PARIS (Reuters) - Investors would do well to bet on firms with exposure to minor metals such as chrome and molybdenum as they are relatively cheap and demand is robust, a senior fund manager said on Wednesday.
Ian Henderson, manager of the UK-registered JPMorgan Global Natural Resources Fund, which invests in companies, also singled out ferro manganese as potentially offering value alongside higher profile commodities such as iron ore, coal and uranium.
“For us, small commodities such as chrome, molybdenum and ferro manganese are interesting,” he told a briefing. “Many such commodities have not witnessed such a large run-up in prices.”
There may also be a “pretty strong market” for cobalt, tantalum and vanadium, whose prices were generally being underpinned by the industrialisation of emerging market economies such as China, he said.
While the prices of certain base metals traded on the London Metal Exchange could remain relatively weak next year, commodities in general were likely to benefit from a shift by investors away from property plays.
Against such a backdrop, fuelled in part by uncertainties stemming from the U.S. economy, the price of gold could poke above $1,000 a troy ounce while that of oil potentially breached the $100 mark, he said.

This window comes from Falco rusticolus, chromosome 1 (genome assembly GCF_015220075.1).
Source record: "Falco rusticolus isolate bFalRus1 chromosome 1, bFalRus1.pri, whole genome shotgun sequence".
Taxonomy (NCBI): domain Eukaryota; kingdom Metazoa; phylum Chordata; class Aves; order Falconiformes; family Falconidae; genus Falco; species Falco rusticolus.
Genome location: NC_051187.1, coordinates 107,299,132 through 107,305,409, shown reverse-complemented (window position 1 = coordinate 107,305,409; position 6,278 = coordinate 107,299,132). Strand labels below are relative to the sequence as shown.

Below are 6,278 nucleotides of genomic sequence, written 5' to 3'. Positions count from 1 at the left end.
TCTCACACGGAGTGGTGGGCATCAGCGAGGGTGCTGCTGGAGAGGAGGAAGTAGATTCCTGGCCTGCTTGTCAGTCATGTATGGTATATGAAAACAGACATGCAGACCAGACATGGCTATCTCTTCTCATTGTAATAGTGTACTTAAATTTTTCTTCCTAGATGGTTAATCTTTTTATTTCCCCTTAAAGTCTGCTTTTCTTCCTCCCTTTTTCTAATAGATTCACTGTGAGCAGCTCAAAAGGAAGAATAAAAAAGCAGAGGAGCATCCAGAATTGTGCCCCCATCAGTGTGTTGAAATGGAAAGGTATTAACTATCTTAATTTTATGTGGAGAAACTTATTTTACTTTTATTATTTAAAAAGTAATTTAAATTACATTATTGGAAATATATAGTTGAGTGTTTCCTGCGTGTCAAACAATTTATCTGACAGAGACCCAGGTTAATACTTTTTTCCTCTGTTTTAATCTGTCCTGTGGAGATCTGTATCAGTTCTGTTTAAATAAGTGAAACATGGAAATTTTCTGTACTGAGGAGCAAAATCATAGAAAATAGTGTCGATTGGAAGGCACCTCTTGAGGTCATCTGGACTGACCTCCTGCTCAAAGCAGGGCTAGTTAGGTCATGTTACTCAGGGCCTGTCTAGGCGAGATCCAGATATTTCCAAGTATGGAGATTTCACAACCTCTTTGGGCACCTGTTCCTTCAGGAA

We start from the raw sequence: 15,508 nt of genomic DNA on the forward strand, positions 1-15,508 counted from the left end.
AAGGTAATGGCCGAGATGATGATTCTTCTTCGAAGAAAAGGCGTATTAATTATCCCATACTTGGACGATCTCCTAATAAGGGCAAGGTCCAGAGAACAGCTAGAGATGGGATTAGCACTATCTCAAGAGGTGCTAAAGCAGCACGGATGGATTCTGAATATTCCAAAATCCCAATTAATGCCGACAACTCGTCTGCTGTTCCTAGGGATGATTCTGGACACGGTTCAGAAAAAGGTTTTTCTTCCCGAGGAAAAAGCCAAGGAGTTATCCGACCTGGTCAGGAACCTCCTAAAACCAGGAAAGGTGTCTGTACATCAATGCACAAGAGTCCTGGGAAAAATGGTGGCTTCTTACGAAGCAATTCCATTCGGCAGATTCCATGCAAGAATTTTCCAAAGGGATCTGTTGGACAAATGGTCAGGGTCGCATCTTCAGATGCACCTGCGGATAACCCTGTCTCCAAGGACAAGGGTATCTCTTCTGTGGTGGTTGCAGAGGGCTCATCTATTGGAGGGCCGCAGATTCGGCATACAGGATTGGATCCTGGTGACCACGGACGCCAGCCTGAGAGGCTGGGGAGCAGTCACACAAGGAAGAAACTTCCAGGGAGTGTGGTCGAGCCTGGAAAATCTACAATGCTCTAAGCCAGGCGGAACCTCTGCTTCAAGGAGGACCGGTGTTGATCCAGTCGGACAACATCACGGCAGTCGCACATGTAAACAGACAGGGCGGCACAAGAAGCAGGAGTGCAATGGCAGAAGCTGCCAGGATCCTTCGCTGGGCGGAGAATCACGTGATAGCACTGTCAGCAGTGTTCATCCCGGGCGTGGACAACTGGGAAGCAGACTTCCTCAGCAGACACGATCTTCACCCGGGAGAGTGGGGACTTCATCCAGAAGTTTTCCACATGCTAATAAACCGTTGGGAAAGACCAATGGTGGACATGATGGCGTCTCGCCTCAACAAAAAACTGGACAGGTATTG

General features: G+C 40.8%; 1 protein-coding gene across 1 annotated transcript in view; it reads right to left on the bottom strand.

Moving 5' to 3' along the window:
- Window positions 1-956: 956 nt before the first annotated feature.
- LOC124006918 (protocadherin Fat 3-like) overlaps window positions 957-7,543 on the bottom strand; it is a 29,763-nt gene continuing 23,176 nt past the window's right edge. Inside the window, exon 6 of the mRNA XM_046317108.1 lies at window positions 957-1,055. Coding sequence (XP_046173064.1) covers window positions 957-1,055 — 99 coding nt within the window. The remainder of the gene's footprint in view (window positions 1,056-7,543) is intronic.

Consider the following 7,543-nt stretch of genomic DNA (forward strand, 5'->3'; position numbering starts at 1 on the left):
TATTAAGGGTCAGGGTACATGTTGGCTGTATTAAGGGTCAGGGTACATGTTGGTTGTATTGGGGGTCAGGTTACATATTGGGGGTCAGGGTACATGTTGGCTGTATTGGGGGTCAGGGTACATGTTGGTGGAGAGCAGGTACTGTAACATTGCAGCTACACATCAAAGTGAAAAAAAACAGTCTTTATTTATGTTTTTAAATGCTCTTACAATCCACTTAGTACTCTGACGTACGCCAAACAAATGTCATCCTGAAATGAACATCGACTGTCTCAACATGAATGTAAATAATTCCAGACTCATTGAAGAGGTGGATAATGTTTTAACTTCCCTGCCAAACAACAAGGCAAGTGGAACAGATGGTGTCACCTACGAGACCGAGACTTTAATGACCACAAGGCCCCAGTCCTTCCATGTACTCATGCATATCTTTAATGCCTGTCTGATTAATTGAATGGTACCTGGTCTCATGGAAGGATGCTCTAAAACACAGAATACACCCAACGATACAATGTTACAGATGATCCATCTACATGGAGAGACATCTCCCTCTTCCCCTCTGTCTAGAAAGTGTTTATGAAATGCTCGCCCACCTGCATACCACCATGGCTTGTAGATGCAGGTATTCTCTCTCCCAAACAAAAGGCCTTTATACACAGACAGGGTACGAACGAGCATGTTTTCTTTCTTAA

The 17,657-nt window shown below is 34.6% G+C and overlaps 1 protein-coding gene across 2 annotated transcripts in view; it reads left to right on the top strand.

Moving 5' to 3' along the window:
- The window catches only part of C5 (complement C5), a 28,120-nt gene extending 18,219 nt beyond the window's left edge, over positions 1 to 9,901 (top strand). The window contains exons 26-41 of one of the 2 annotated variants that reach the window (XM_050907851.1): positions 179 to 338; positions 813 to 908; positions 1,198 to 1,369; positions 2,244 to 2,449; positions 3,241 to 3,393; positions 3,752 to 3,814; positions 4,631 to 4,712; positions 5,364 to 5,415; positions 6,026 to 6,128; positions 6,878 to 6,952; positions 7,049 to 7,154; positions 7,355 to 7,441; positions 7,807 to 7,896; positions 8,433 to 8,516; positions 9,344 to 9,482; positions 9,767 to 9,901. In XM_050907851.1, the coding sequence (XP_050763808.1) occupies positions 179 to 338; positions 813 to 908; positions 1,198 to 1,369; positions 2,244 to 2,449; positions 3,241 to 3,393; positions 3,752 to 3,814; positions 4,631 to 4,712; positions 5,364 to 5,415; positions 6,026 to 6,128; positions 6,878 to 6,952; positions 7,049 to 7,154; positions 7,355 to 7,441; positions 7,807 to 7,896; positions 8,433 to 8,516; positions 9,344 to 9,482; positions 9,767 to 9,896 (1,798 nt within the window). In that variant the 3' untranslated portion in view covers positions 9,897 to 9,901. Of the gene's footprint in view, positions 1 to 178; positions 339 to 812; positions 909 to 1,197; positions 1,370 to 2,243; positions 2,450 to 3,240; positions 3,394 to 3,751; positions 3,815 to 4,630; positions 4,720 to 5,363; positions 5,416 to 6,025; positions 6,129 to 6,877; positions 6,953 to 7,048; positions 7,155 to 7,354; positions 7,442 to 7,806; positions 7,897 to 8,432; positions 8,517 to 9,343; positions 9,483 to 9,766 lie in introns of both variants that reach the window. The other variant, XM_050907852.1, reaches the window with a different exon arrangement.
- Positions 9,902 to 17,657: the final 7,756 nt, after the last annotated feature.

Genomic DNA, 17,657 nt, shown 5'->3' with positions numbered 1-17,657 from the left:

Partly in reaction to global credit fears, the 2.2 billion euro fund had trimmed its exposure to its “base metals and diversified” sector towards 30 percent from 35 percent in recent weeks and raised its cash holdings, he said.
The fund has handed investors 57.1 percent in returns, in euro terms, in the year ending October 31.
One other area which suggested great promise was the agricultural sector and soft commodities.
The fund currently held little over one percent of its portfolio in this sector, mostly parked in palm oil or other plantations related to biofuels, a proportion Henderson would like to increase to three percent.
But he stressed the need to be opportunistic given the difficult nature of identifying investment targets.
“If I could find suitable investments I would. You can’t really find many companies, if any, that are investing in corn or the soft commodities because they are basically owned by farmers,” he said.
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